Clipping and masking – the clip tool

Inkscape, Illustrator and CorelDraw tutorial

I had a few questions about clipping and masking objects with the clip tool. It’s a little bit awkward – to say the least. Inkscape makes it a little to hard and even Adobe Illustrator doesn’t make it easy to use either. Ultimately, it’s a matter of know the way the tool handles the clips to work with them effectively.
I use clipping masks a lot as you can create shading and patterns inside objects qucikly and still keep the shapes. Opposed to a path intersection, which destroys the base shapes.
This set of tutorials features the clipping functionality in Inkscape, Adobe Illustrator and CorelDraw. [A separate clipping tutorial for Affinity Designer was done a while later.] Personally, I prefer the ease of CorelDraw over the other two. Inkscape is lacking some key features to make working with an essential tool like clip masks userfriendly. [Affinity Designer makes it even easier and a pleasure to work with.]
 

Starting simple

Let’s take if from the simple shaded ball to something more complex (e.g. a cartoony plane I just did for another tutorial). In order to do the shading on the body (the darker blue part at the bottom of the plane) or the white stripes, you have to create intersecting shapes to cut the white stripes or the lighter body to match the base shape.

It’s a lot quicker and easier to create the clip mask and ‘throw’ a shape in there – even more so when the shapes get more complex.  E.g. when creating a floral pattern as a wallpaper. It allows you to ‘undo’ the action and release the clip again.
2Dgameartguru inkscape toolbar

Clip tool in Inkscape

2dgameartguru - using the clip tool

Firstly, start with your base shape. In this case I just created a simple circle.

Make a copy of the shape [CTRL+D].

Secondly, Create the object to go inside the clipmask [e.g. a lighter circle], select both objects…

…and create the clipmask via Object/ Clip/ Set.

It creates a shape looking like this when taking away the base circle to show the result.

Unlike Corel Draw or Adobe Illustrator clips in inkscape are rather limited. E.g. adding an outline to your…

2dgameartguru - using the clip tool
2Dgameartguru - using the clip tool

… shape will require an additional [no fill just outline duplicate of your base shape to be placed on top.

In order to create a clip with multiple objects, build all the ‘inside objects’ first, duplicate you base object,
move it up [Page up]

…and select all the objects, unselect the top object and group the rest [CTRL + G] before setting the clip.

2dgameartguru - using the clip tool

Working with clipping masks is ideal for adding patterns to shapes or creating cartoon style shading. You can’t really layer clips inside clips but with intersections you can achieve the same effect.

Note:
Inkscape is very particular about the layering of the objects. The object on top will be the mask for the object below.

Doing clips inside clips is not possible in inkscape as far as I know [but I might be wrong]. In order to work around that problem try and use the Path/ Intersection tool to create a shape matching inside a base object.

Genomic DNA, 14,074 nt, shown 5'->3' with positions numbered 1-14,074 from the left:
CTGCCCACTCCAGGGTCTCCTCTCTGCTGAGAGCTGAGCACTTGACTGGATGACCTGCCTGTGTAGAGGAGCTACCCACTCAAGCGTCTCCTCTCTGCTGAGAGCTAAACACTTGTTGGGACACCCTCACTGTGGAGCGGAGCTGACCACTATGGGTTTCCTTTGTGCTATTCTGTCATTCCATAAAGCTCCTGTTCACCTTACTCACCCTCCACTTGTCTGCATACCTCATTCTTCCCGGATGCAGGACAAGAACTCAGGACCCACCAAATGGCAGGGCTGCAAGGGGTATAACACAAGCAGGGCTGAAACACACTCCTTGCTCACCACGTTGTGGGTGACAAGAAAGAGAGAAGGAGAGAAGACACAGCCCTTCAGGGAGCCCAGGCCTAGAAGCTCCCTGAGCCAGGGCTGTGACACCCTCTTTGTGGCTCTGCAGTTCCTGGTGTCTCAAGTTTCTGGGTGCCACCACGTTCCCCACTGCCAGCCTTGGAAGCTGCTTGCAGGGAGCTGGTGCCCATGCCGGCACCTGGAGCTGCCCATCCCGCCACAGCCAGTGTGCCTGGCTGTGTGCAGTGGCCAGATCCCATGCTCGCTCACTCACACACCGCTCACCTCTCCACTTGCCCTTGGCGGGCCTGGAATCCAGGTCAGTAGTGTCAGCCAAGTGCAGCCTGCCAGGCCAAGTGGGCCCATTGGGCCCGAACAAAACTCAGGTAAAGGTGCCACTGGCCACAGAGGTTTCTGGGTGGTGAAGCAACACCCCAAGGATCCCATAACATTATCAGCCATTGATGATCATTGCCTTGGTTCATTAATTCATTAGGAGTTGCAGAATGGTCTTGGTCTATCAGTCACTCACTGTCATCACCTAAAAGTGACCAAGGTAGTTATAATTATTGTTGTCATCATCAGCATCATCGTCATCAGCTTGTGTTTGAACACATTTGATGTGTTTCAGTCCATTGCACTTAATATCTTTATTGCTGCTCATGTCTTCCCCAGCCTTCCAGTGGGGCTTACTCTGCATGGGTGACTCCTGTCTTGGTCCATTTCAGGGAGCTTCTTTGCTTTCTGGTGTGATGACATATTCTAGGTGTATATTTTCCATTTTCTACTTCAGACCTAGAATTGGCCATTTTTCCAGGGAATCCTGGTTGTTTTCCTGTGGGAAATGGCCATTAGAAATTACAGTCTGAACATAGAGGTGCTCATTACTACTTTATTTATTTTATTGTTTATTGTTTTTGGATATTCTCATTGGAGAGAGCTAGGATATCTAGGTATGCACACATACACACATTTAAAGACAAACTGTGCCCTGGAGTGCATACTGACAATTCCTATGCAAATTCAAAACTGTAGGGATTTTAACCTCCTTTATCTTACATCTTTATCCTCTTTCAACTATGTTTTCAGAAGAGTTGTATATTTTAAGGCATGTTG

2Dgameartguru illustrator toolbar

Clip tool in Adobe Illustrator

2dgameartguru - using the clip tool

Firstly, start with your base shape – in this case I just created a simple circle.

Make a copy of the shape [e.g. via copy and paste].

Secondly, create the object to go inside the clipmask [I just made a lighter circle]…

…and create the clipmask via (Object/ Clipping Maske/ Make or CTRL+7 ) with both objects selected.

It looks something like this in the layer panel.

Continue creating more objects to put into the clipping mask…

2dgameartguru - using the clip tool
2Dgameartguru - using the clip tool

and it will look something like this. By dragging the new Path object down under the Clipping object…

you should end up with them being inside the clip mask.

Note:
Once you select the Clipping mask you can give it a colour and stroke as well.

2dgameartguru - using the clip tool

Working with clipping masks is ideal to add patterns to shapes or do quick cartoon style shading. You can also layer the effect and have clipping masks inside clipping masks.

Note: 
Once you have created a clipart you can work with the objects inside the clip art just like any other object in Illustrator (e.g. arrange to bring them to the front or send them back inside the stack of objects in your clipping mask).
2Dgameartguru CorelDraw toolbar

Clip tool in CorelDraw

2dgameartguru - using the clip tool

Firstly, start with your base shape. In this case I just created a simple circle.

Secondly, create the object to go inside the PowerClip [I just made a lighter circle] and use the Effects/ Powerclip/ Place Inside Container command.

If the result looks more like this, Corel Draw’s setting to centre the PowerClip
content is still on.

Change it in Tools/ Options (CTRL+J) and select the Workspace/ Edit setting to turn Auto-Centering off.

The resulting Powerclip will look like this in the Object Manager panel.

2dgameartguru - using the clip tool
2Dgameartguru - using the clip tool

Create multiple objects, select them and place them in a Power Clip should end up with a result like this and the Object Manager looking like this.

2dgameartguru - using the clip tool

Working with powerclips is ideal to add patterns to shapes or do quick cartoon style shading. You can also layer the effect and have powerclips inside powerclips.

Even though things might be a little easier to achieve in the other programs. Generally, Inkscape allows you to achieve the same results with a little bit of patience and trial and error.

Good luck and enjoy your vector bending!

Note:
The toolbar of CorelDraw and Illustrator might have changed slightly as I am not up to date on either program. At the time of this tutorial it’s CorelDraw14 and Illustrator CS.